First developed in 1100 AD, Daitoryu has over 2,000 waza or techniques. Initially, Daitoryu was a Samurai art used when the warrior lost his weapon, or it was broken. Daitoryu was an unarmed means to overcome an armed opponent, take his weapon and continue fighting.
As in most Asian martial arts, there is no first strike in Daitoryu. In response to an attack, and after a block or tai sabaki movement (to avoid being struck or kicked), Daitoryu relies on what is called the Trinity of Daitoryu:
A knock-down punch or kick;
Daitoryu is an effective self-defense art that can be used by anyone, regardless of size, strength or age. Techniques work biomechanically, and require little or no strength in their application. Daitoryu techniques are multi-purpose as any one of the basic techniques can be used for virtually any type of attack. The first technique, Ikkajo, is an effective counter to punches, grabs, chokes, or even kicks. Regardless if it is a punch to the face, a grab from behind, or a kick to the groin, Ikkajo can allow you to defend yourself and control the opponent. Daitoryu is taught and used by many police departments, the Japanese Defense Force (Japanese Army), as well as many security contractors throughout Japan .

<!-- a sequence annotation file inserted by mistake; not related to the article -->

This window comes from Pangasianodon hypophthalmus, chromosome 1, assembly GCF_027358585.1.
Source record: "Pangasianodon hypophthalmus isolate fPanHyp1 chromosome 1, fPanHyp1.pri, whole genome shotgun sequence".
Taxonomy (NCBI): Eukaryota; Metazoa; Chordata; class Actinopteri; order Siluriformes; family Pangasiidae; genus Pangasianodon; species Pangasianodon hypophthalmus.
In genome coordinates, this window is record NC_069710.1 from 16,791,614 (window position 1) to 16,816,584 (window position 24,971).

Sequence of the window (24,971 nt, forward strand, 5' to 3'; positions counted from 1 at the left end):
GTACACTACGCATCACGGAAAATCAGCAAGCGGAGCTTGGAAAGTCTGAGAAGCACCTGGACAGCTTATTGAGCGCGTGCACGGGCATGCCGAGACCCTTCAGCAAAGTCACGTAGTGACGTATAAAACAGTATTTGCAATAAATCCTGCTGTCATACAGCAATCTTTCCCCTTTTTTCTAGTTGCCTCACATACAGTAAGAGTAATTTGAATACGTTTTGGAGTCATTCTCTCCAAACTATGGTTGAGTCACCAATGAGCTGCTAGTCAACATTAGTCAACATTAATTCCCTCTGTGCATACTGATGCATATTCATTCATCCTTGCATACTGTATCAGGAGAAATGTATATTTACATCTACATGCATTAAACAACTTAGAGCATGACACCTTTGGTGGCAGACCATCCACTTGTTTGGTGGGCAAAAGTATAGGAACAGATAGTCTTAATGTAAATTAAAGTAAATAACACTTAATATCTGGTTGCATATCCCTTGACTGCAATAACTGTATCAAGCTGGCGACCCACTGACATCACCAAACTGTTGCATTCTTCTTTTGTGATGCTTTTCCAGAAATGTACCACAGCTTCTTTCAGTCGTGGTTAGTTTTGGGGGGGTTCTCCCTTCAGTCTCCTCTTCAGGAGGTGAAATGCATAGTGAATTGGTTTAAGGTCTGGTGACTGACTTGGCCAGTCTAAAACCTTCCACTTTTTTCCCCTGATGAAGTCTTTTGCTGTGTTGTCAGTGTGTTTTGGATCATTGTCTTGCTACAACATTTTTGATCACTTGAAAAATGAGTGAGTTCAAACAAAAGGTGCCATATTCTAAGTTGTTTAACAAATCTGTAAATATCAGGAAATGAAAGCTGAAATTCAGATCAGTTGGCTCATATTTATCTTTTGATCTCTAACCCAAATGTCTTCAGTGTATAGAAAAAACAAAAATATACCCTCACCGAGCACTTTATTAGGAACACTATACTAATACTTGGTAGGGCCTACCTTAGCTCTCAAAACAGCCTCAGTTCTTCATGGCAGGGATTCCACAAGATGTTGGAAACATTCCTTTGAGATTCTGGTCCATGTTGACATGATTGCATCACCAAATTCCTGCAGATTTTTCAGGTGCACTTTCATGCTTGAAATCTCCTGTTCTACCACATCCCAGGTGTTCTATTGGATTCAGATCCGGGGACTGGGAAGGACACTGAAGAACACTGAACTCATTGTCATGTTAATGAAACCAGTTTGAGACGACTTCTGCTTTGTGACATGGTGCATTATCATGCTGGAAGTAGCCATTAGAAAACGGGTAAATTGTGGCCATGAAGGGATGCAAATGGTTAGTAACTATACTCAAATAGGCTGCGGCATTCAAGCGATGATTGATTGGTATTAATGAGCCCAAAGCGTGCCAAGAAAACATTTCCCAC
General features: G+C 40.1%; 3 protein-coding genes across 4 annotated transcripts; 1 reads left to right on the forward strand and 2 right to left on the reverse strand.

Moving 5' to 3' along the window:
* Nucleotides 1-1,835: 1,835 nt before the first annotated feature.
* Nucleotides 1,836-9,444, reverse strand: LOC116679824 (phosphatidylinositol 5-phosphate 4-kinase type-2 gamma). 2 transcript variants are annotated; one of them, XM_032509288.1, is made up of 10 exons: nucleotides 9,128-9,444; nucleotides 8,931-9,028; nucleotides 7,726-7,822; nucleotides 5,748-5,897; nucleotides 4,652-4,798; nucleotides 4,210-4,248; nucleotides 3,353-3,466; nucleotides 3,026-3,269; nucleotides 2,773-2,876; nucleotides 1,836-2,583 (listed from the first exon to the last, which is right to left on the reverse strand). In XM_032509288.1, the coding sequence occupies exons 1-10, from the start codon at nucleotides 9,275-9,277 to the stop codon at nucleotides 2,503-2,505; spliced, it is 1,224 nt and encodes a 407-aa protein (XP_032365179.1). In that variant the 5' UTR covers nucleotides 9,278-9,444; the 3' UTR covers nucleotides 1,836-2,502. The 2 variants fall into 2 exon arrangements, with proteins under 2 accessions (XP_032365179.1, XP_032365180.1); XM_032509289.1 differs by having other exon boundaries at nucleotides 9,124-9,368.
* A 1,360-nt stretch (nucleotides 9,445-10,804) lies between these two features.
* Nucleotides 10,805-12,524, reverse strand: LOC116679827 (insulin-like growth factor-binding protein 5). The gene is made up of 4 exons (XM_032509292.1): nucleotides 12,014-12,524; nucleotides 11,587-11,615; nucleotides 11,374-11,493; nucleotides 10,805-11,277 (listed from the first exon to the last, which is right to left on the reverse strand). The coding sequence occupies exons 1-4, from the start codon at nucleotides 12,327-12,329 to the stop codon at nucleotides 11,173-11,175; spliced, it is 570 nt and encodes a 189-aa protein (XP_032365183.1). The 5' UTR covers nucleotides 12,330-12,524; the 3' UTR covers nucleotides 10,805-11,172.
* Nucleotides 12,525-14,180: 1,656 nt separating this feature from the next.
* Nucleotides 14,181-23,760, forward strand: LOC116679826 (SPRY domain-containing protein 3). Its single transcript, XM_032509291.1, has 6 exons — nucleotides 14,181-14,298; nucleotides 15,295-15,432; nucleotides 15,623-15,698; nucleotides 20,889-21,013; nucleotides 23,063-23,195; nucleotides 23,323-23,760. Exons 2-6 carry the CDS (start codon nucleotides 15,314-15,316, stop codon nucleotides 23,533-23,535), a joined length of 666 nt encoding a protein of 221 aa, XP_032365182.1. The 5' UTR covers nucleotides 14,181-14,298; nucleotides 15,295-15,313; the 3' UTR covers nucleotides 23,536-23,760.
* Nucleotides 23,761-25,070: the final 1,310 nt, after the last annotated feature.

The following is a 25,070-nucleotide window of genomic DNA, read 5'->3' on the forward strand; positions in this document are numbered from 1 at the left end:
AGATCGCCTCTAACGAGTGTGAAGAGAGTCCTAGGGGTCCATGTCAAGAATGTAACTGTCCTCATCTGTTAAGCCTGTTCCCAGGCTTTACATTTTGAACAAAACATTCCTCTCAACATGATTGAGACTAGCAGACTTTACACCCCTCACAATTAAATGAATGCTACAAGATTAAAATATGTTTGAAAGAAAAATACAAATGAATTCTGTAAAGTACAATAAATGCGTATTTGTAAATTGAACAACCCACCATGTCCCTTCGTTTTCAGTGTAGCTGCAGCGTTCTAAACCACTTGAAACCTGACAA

A throwing form of technique;
A controlling technique. The techniques also often attack nerve bundles and joint manipulation.